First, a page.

Kaz Cooke is the number one go-to advisor for Australian girls and women. Her best-selling books include Girl Stuff, Women's Stuff, Up the Duff, Kidwrangling, and a series of ebooks on women's health issues from sex to mental health and menopause. Kaz's funny, friendly style is backed by research and professional consultants: she's been a best friend to at least two generations. (Her children's book The Terrible Underpants is not quite autobiographical.)
Most people would know you from your books Up the Duff, about pregnancy, and Girl Stuff, for teenage girls: – this is a whole new kind of book for you, isn't it?
Yep, this is a novel, which means I get to make things up. Coming from a journalism and facts background, I was terrified the Fiction Police would come and charge me with making stuff up!
But it’s based on a real woman – Ada Delroy, and true events from her life?
Yes, Ada is based on the life of a real woman – Ada Delroy, a comedian, dancer and singer, who was a household name in Australia: she toured the world in the 1890s. She knew Houdini, and performed in a costume made of 100 metres of silk at gigs for royal families and in tiny mining towns. She was funny, and cheeky, and brave, and lived large at a time when the idea of a woman having her own theatre troupe was an absolute scandal. She had times of being fabulously rich and famous, as well as times of being totally down and out. She had secrets that I had to find out about 100 years after she died.
How did you find out about Ada?
I found a photo of her, dripping with jewels, in an old theatre scrapbook at the State Library in Melbourne – and then spent two years researching her amazing life. I've found stuff about her in every state of Australia. In Hobart you can stand in the dressing room where she changed at the Theatre Royal. She owned land in Perth that's now worth tens of millions. She took Sydney by storm with a stolen dance, wowed Brisbane with a mesmerising clairvoyant act, got up to some shady shenanigans in Adelaide and was the heart-throb of Melbourne's theatre scene in its golden age.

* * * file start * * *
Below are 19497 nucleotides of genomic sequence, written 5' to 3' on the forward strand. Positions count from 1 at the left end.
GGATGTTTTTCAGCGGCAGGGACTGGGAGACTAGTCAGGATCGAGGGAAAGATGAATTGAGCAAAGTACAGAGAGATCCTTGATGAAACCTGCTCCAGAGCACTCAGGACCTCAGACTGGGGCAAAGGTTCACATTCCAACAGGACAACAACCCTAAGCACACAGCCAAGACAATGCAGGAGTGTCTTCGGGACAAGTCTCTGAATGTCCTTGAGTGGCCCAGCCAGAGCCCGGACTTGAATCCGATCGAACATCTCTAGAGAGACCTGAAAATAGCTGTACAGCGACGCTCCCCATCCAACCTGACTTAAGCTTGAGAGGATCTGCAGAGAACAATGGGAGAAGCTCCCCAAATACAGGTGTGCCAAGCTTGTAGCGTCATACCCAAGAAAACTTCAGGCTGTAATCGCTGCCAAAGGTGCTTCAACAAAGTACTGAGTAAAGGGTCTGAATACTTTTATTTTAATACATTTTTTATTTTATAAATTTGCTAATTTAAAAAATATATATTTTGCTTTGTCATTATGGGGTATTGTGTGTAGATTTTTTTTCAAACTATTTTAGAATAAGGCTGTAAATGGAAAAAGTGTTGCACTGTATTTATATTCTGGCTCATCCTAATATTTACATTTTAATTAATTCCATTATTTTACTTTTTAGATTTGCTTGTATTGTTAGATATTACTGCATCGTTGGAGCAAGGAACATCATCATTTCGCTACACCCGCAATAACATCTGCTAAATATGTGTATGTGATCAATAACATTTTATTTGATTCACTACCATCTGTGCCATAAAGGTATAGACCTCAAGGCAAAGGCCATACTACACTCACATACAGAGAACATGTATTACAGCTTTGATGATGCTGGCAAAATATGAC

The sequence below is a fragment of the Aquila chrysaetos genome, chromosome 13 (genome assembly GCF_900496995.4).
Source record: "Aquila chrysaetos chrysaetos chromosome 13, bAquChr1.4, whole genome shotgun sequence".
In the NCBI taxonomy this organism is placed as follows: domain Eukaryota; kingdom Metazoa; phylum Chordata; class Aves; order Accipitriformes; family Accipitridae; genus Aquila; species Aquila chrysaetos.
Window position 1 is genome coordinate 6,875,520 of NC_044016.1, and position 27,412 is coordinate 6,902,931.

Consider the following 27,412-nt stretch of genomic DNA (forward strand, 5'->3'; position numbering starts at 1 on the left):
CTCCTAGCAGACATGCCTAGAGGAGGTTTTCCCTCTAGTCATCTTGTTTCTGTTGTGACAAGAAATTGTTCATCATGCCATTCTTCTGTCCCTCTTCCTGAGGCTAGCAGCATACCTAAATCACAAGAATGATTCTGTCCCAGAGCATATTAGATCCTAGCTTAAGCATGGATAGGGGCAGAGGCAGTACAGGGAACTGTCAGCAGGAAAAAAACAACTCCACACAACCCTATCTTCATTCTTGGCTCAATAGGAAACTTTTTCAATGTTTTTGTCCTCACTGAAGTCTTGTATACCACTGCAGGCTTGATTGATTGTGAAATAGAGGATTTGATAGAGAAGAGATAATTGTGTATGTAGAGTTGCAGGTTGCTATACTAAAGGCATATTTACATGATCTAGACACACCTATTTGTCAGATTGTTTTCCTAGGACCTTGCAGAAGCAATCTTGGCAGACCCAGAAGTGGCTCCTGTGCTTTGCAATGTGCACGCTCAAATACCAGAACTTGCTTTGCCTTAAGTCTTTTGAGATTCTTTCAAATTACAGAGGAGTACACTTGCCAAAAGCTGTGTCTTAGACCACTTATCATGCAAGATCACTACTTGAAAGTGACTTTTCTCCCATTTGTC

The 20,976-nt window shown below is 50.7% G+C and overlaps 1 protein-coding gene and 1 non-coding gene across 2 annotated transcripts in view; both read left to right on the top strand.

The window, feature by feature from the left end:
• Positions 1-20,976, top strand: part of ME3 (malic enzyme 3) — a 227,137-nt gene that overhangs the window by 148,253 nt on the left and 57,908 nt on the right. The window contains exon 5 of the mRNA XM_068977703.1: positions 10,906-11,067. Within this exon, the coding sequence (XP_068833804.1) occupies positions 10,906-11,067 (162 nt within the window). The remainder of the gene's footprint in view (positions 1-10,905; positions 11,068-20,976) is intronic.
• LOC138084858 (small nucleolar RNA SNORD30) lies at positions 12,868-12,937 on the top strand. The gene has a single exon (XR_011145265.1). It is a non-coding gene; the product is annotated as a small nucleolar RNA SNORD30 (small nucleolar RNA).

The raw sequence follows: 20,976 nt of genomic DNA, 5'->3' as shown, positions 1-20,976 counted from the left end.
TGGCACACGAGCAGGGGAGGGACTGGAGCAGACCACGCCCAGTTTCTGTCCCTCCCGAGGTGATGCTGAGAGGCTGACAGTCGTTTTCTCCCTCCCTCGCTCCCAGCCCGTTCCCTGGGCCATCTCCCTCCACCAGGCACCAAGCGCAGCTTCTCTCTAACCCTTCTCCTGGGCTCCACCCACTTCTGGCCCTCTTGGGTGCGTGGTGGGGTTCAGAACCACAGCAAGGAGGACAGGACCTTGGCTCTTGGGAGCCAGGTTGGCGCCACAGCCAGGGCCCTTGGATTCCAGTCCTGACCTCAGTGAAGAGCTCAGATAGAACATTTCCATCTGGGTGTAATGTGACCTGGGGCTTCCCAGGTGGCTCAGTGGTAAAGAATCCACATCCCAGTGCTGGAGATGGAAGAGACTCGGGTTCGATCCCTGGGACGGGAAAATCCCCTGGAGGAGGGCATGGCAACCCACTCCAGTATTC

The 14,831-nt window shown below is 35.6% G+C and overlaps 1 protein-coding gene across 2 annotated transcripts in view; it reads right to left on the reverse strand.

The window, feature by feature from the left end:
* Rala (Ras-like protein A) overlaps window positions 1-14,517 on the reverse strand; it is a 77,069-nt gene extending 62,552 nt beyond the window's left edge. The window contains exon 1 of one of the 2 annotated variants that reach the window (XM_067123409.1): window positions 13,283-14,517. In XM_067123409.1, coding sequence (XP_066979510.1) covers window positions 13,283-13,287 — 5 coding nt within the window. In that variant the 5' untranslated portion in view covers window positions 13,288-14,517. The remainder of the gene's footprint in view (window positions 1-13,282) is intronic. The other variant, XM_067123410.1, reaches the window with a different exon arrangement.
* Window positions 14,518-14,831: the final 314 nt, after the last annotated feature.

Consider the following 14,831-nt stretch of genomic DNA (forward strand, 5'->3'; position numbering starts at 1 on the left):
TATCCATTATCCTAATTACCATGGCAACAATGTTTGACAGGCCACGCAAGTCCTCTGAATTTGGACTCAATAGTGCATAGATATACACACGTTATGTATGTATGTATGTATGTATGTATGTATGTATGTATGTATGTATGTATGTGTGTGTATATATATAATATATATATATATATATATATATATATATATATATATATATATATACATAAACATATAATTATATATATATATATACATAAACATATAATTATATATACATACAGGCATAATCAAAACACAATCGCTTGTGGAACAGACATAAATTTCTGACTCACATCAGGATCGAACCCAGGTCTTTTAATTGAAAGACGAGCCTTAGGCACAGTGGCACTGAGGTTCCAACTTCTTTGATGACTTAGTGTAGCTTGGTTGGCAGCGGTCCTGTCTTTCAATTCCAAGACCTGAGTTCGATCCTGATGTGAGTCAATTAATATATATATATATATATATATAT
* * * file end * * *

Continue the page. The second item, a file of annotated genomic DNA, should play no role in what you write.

Sounds like quite a story …
Yes, and because the story's told in Ada's voice: and, because she was a comedian, she's funny. She brings alive what it was like to be on the road with bonkers magicians and the rock star singers and vaudeville performers of her era. It's about tough times and being scared for your job – Ada saw film start to replace vaudeville performers. But in the end it's a surprisingly modern story, because it's about love, loyalty, making the best of things and having some fun along the way. And like all good stories, there's an unexpected twist – which I'm asking people not to reveal!
Ada by Kaz Cooke is published by Penguin Books Australia and is available for purchase here.
By Sophia WhitfieldOn December 8, 2014
It's almost the weekend and we are looking forward to putting our feet up and reading a good book.On October 18, 2012
On July 18, 2012
Anna Kendrick’s book will be out in November and she has just revealed the front cover and title on Instagram with the captions:On April 26, 2016
The trailer has just been released for the film adaptation of Yann Martel's Life of Pi, winner of the 2002 Man Booker Prize.On July 27, 2012
To commemorate the Anzac Centenary New Frontier Publishing has released a special picture book based on the true story of a small boy’s visit to meet Alec Campbell in the...On April 21, 2015